When Grammy-nominated West Coast hip-hop titan Nipsey Hussle and his scene-stealing-actress girlfriend, Lauren London, appeared in the middle of Slauson Avenue with a white stallion, TMZ assumed they were taking engagement photos. But it was just your run-of-the-mill magazine photo shoot in the Crenshaw neighborhood of Los Angeles, where Nipsey has lived and worked his whole life and is pretty much royalty. (Everyone in Crenshaw has a story about Nipsey.) Before you get mad at Harvey and co., though, we can all admit that sometimes facts get a little murky, right? For example: how Nipsey and Lauren started dating.
“Our stories are very different,” Lauren blurted out. Her sinkhole-deep dimples and her pearly teeth flashed when she laughed, pushing Nipsey aside. “I did not slide into his DMs. My homeboy did….”
In 2013, while filming BET’s The Game, Lauren wanted to buy Nipsey’s new mixtape as a wrap present for her co-stars. You might be thinking that’s kind of a cheap gift, but at the time, Nipsey, who was massive among hip-hop fans from L.A., was selling each copy for $100.
If, like most people, you consider “a few” to mean three, then Jay-Z actually bought 97 copies plus “a few.” After Lauren got the mixtapes, she started following Nipsey on Instagram. “You know what that means, right?!” Nipsey said. So he followed her back and then, yes, slid into her DMs. Fast-forward to today, and they’ve been together for five years—raising their adorable little boy, Kross, fighting off TMZ engagement rumors together, and “building,” as Nipsey puts it. A modern-day love story, if ever there was one.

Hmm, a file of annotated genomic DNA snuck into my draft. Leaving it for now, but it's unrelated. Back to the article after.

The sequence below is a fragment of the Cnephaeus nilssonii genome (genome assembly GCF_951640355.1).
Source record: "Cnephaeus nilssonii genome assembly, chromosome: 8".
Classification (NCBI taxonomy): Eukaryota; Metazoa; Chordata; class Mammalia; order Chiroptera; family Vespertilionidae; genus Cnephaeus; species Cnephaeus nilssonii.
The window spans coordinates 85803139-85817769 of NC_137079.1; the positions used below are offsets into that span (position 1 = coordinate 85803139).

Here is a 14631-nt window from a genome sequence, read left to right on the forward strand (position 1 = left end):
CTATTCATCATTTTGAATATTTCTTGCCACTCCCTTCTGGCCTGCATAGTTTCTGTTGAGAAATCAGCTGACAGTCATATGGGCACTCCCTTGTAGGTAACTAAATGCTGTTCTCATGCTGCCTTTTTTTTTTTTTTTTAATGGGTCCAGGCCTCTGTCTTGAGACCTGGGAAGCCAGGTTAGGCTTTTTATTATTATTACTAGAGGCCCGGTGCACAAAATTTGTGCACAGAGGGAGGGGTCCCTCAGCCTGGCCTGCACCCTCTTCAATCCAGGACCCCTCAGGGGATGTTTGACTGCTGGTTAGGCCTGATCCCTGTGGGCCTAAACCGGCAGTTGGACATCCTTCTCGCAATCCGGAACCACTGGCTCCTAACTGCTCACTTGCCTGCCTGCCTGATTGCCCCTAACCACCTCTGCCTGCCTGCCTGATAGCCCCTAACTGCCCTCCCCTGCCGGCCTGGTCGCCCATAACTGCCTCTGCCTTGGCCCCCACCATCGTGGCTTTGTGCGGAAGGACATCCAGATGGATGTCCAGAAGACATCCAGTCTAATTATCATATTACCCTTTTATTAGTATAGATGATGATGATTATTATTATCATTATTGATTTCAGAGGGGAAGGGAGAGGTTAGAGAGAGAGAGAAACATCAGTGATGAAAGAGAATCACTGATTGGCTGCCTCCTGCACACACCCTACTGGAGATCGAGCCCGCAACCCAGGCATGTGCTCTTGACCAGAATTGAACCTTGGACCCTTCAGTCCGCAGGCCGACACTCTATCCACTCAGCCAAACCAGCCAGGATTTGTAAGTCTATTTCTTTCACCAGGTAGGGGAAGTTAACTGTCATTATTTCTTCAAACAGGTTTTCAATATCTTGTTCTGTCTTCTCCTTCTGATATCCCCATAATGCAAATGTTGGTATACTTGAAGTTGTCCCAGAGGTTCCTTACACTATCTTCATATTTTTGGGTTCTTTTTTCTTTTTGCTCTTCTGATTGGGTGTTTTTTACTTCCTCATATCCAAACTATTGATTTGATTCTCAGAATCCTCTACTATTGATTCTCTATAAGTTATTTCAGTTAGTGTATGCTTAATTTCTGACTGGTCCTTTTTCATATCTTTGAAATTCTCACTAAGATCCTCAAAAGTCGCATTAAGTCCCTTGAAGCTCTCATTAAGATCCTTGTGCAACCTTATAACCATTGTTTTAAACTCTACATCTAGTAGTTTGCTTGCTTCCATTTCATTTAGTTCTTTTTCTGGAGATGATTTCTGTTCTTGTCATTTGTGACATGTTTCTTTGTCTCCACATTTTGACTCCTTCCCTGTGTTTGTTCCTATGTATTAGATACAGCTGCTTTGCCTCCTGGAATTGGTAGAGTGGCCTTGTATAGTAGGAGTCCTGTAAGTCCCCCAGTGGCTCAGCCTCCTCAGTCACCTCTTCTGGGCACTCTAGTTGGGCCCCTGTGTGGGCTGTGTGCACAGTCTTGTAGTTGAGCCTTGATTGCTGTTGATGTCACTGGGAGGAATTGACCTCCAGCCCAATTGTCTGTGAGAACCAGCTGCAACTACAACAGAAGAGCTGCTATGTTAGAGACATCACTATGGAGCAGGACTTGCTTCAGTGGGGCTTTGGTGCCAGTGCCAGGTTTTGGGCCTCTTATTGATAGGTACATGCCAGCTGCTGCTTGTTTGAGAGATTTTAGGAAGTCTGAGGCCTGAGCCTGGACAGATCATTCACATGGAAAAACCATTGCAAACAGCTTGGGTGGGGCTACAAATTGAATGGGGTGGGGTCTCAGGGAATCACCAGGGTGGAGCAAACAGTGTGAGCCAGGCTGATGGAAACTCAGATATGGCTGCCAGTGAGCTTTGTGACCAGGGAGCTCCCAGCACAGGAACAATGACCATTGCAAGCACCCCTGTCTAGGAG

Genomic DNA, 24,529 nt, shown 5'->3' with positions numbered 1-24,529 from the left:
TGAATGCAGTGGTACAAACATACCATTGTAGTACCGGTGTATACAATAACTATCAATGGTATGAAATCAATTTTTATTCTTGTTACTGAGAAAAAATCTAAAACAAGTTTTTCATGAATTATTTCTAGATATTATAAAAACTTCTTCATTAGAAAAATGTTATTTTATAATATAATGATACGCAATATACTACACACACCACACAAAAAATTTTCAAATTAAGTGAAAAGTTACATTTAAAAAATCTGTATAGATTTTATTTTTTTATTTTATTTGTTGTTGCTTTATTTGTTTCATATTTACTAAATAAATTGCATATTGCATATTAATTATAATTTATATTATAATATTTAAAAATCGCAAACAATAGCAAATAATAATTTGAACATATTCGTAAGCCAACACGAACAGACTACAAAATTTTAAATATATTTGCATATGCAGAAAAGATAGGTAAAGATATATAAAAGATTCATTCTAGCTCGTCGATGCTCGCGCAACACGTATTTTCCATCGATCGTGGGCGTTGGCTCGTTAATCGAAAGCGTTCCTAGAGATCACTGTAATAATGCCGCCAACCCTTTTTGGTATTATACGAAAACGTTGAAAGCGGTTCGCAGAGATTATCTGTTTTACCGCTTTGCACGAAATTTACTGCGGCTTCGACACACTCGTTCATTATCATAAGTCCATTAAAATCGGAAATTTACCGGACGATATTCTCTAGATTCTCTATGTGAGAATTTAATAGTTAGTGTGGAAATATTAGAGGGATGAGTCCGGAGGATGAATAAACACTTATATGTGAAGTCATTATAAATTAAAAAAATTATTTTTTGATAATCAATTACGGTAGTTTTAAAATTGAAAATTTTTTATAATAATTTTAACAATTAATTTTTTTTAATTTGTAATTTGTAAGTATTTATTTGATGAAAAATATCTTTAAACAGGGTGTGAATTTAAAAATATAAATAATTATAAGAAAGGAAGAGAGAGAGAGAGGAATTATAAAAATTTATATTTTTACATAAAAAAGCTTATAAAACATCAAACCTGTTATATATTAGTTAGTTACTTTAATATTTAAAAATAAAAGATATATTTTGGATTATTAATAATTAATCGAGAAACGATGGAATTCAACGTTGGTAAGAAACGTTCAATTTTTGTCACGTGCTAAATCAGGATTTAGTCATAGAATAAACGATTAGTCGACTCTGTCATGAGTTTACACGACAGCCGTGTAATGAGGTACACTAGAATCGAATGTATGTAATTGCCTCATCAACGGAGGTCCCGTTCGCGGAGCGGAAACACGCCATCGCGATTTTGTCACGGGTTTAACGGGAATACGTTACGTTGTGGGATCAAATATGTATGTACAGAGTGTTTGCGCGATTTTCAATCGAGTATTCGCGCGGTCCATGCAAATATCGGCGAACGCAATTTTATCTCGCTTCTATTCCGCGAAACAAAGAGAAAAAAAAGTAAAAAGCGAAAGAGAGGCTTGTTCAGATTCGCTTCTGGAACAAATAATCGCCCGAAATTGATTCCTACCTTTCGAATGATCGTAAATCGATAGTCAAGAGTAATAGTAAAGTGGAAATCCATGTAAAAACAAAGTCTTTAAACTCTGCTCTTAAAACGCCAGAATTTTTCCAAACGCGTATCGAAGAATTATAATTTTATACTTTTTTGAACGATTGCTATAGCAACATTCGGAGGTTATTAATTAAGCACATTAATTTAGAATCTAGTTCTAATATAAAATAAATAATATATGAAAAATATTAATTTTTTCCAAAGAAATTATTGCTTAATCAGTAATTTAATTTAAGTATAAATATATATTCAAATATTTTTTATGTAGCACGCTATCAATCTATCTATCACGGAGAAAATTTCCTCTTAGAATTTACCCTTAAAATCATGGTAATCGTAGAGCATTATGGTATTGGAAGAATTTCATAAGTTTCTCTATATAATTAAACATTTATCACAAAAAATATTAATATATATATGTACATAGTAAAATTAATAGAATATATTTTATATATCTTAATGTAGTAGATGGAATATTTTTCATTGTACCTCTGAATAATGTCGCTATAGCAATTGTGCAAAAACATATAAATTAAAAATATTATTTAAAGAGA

“You’re not going to scare me into being somebody I don’t want to be,” Nipsey said, “so I’ll just fight you.”
Nipsey Hussle is alarmingly upright. “He didn’t like the way I made the bed this morning, so he re-did it,” Lauren said. And he’s polite. Like really, really polite. “I just want to make sure you’re happy. I appreciate your work,” he said during the fitting in a cramped Hollywood hotel room. He elaborated at dinner: “I grew up in an environment where being polite was taken as a weakness. So I just fought everybody.” Lauren and I laughed. Nipsey didn’t. His eyes are permanently squinted, his demeanor buzzed into a cool that’s normally reserved for 1950s-era jazz musicians. His braids are so perfectly in place, it looks like he’s able to hold each strand accountable for its actions. “You’re not going to scare me into being somebody I don’t want to be,” he continued, “so I’ll just fight you.”
Lauren, used to hearing Nipsey issue profound and ironic salvos like that, focused on Nipsey finally getting his message out to the world. “He’s gotten more of a platform to be really clear about his message, because before he was just making rap gang-bang music. But I think he has a purpose in all the raps, and that’s coming to light,” she said.
“Do I choose my soul or myself?” Lauren said. “I went with my soul.”
Career-wise, Nipsey Hussle and Lauren London occupy the same branch on the pop-culture tree. I call this branch: The Branch White America Hasn’t Exploited Yet. It has its pros and cons. Nipsey, for his part, has had mixed recognition over the years. Some people know him solely by his investments. A quick but not complete list includes a crypto-currency business, a co-working space, a STEM program for inner-city kids, a fish shop, a barbershop, and a clothing store—The Marathon—located on Slauson that’s always full of locals and visiting fans. But the audience for his music continues to grow as well. After more than ten mixtapes over a decade, his first studio album was just nominated for a Grammy. “The artist part of me always wants to be appreciated,” he said. “I read every review. But I never wanted to seek validation by awards or anything controlled by politics.” The people who know, know.
The same could be said for Lauren. For example, if you ask the right people, Lauren’s first film, ATL, is a cult classic. And Lauren’s performance as New New, by far the
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